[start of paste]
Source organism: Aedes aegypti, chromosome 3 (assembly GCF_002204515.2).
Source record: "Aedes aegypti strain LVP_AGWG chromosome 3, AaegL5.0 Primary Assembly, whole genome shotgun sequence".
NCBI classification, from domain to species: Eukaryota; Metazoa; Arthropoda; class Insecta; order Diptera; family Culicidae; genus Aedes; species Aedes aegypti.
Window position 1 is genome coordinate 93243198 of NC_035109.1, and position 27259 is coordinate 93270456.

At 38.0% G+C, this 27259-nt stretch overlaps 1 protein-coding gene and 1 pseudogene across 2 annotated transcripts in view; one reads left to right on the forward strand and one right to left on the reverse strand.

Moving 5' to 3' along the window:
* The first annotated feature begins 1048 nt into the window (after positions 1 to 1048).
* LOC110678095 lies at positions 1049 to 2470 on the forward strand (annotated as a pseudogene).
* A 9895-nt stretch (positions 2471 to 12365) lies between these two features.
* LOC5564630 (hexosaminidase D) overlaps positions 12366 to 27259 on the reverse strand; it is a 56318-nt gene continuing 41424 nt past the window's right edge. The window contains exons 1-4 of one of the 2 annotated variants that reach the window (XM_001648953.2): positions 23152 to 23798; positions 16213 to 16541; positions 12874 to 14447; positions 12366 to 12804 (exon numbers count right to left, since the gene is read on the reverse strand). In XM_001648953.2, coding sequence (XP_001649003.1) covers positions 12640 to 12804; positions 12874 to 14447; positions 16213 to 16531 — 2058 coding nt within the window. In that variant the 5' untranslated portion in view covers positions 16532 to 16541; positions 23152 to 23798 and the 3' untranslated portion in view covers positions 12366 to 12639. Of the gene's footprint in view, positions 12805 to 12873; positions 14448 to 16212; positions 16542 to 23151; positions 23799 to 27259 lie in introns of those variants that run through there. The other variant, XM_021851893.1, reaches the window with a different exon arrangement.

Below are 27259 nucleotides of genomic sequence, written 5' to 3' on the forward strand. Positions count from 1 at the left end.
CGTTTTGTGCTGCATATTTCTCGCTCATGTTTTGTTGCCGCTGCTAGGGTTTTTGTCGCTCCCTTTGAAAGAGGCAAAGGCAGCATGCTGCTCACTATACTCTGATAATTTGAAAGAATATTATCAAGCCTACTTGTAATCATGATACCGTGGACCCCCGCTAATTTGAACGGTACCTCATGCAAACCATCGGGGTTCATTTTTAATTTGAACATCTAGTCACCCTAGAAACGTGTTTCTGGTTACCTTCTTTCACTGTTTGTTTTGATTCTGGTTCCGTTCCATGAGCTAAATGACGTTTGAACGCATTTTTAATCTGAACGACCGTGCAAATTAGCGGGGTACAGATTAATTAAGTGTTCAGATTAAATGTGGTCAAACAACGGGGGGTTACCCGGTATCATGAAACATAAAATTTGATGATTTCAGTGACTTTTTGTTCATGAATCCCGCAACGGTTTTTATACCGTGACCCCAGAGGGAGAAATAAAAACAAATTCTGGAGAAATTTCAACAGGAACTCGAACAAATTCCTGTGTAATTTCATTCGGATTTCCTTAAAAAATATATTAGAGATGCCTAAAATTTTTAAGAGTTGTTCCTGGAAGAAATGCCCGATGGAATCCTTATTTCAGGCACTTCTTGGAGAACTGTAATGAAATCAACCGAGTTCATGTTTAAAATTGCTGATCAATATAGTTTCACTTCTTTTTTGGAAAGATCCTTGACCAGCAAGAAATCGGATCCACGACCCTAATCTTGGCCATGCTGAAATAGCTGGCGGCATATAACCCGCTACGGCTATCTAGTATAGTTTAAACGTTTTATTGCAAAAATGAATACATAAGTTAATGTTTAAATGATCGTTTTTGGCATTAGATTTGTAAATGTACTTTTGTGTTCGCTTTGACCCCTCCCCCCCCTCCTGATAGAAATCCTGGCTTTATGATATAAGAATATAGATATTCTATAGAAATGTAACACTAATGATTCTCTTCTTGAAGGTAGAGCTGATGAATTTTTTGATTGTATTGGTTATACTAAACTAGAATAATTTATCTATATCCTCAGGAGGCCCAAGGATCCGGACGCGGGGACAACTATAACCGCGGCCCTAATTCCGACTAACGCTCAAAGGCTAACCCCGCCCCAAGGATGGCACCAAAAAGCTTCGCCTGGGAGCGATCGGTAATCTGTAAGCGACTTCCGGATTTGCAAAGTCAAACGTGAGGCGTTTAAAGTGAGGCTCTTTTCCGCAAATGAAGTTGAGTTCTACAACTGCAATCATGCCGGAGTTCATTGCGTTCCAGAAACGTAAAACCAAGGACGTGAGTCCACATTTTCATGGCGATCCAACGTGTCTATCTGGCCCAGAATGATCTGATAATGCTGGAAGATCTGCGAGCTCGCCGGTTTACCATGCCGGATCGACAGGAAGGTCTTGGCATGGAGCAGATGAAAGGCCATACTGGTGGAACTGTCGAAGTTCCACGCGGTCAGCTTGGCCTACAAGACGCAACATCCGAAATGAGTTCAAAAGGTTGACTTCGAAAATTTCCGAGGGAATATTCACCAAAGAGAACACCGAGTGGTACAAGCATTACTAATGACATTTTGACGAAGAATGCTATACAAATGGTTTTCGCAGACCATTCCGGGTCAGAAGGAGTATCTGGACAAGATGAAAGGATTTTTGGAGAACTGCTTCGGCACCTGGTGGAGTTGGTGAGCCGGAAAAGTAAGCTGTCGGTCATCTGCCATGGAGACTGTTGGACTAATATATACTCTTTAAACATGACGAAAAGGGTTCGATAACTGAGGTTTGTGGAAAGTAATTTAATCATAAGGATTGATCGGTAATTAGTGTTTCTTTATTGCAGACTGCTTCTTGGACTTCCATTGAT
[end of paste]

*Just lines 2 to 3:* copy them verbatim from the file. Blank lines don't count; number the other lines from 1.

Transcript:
Source record: "Aedes aegypti strain LVP_AGWG chromosome 3, AaegL5.0 Primary Assembly, whole genome shotgun sequence".
NCBI classification, from domain to species: Eukaryota; Metazoa; Arthropoda; class Insecta; order Diptera; family Culicidae; genus Aedes; species Aedes aegypti.